Get off Sam’s lawn (with your normative femininity)!

I shared this piece “Woman asks herself, ‘Why am I becoming a grumpy old man?'” to our bloggers group the other day. It’s funny but Jennifer Overton also hits a serious note when she talks about no longer feeling at ease in the world and her desire to withdraw.

Overton writes, “Not feeling at home in the world comes with a serious side effect. As the youngsters would say, My FOMO has become my JOMO. My fear of missing out has become my joy of missing out. I’m not as disappointed as I used to be when a friend has to cancel lunch. I’m happy to find an excuse to miss fitness class. I prefer to work from home. And any change in the weather is a valid reason not to venture out and mingle with the human race. The truth of it is, I have developed an intense longing to withdraw. And I don’t mean to my living room. I mean to the woods. The deep woods. Far from the madding, the maddening, crowd. I long to live in a quiet, slower, simpler place. A place where I can relax the cramp of anxiety about the state of the world, and maybe even regain some trust in its course.  “

Image description: Black text on white background reads, “JOMO, the joy of missing out.”

It made me laugh but frankly, I’m not that grumpy in midlife. It’s true I have a very low tolerance for drinking and pot smoking. And I like my 8 hours sleep but I rarely complain about “young people these days.” I think the world has changed in lots of wonderful ways. Mostly I try to understand and adapt. I talk about a feminist commune but I’m not retiring there anytime soon. Anyway, my commune aspirations aren’t a desire to retreat from the world. They are much more about community building and sharing resources.

But then this came through my newsfeed, Why does everyone have fake fancy teeth? And I think I actually growled. Grrr. My dentist tried to sell me fancy teeth some years ago. No.

Image description: Red gums, white teeth, jiggling on a blue background.

I know why my dentist tried to sell me fancy teeth. I had braces in my 30s and so I think that marked me as someone who cares about the way their teeth look. But he didn’t look closely enough at my file. I got the braces to correct molars that were falling over and would need either straightening and having bridges and crowns put in to fill spaces, or taking out the lot of them. Benefits covered my braces and although I looked better with my newly straightened teeth, looking better wasn’t my motivation.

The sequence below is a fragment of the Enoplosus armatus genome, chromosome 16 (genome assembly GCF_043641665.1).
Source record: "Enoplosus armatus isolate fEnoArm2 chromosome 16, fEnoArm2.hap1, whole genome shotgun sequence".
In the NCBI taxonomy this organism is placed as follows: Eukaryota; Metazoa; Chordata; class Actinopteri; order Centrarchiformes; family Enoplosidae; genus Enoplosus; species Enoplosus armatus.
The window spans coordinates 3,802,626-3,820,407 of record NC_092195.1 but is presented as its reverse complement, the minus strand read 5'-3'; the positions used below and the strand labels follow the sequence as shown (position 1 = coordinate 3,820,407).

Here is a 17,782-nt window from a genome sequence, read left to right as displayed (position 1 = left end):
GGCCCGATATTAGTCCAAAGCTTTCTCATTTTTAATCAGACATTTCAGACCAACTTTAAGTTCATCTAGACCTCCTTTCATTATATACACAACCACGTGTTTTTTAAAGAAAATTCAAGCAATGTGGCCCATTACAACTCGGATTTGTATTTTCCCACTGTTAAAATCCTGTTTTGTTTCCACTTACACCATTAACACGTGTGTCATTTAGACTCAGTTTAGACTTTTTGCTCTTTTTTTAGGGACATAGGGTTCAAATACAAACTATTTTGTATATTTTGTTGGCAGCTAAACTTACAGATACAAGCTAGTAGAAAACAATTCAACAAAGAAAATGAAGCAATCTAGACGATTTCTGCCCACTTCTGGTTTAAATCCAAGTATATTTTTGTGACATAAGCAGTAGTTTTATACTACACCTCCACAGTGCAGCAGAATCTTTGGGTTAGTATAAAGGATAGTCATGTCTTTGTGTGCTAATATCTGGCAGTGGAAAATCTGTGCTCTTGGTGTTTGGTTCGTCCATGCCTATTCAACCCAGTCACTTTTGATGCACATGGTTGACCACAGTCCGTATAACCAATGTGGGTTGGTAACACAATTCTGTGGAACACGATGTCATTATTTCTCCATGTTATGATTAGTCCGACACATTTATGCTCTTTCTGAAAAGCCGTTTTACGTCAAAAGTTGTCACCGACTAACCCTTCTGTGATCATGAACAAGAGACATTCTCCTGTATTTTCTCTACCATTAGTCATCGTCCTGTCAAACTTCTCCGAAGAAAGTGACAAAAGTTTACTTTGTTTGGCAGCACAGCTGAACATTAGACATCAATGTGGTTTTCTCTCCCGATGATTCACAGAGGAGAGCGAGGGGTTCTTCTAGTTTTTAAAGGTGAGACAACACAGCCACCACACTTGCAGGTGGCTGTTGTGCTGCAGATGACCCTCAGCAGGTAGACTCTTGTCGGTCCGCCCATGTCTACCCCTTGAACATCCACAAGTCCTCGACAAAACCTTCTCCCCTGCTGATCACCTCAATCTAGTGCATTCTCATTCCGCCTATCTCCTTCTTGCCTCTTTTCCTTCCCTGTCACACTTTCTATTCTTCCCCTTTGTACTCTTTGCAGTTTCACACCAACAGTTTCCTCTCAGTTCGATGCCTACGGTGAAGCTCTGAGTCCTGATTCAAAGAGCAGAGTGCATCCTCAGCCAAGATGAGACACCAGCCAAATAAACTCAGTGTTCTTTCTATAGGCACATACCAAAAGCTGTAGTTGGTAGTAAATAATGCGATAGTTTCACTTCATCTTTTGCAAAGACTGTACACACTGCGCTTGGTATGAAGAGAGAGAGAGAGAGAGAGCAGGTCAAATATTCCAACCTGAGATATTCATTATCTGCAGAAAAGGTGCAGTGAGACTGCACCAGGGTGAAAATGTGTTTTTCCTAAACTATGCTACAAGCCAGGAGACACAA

Veneers are also expensive. This is from the “fancy teeth” article linked above: “Although veneers have been used less glamorously for decades to help non-famous people with serious size or shape problems in some of their teeth, they can also be used to perfect someone’s already-nice smile beyond the capabilities of traditional orthodontia. Veneers start at about $1,000 a tooth, and for top-tier aesthetic dentists such as Apa, they can easily hit $3,000 to $4,000 apiece.”

I nearly left my favourite hair salon a few years back when they started having Wine and Botox nights. There’s two things on my no-go list at one event. It’s true, of course, I can just say no but I’d rather get my haircut (spend my money) at places where that isn’t in the air. Hair salons have always made me nervous that way. Like when they asked if those were my natural eye brows. “Whose else would they be?” I thought. They often offer to remove the peach fuzz from my cheeks saying that it must get in the way when I apply foundation. “I have an answer for that,” I thought. “Just say no to foundation.” I want to say yes to good haircuts and colour and no to the rest of it.

There’s weird beauty related upselling going on these days. When I shared the ‘fancy teeth’ story, a friend commented, “The ob/gyn who delivered my first opened a medi-spa wrinkle cellulite etc type service in the same office and they talk to you about it when you show up for a Pap smear!”

.Another friend said, ” I am so done with being cool. If this is what cool is, they can have it.”

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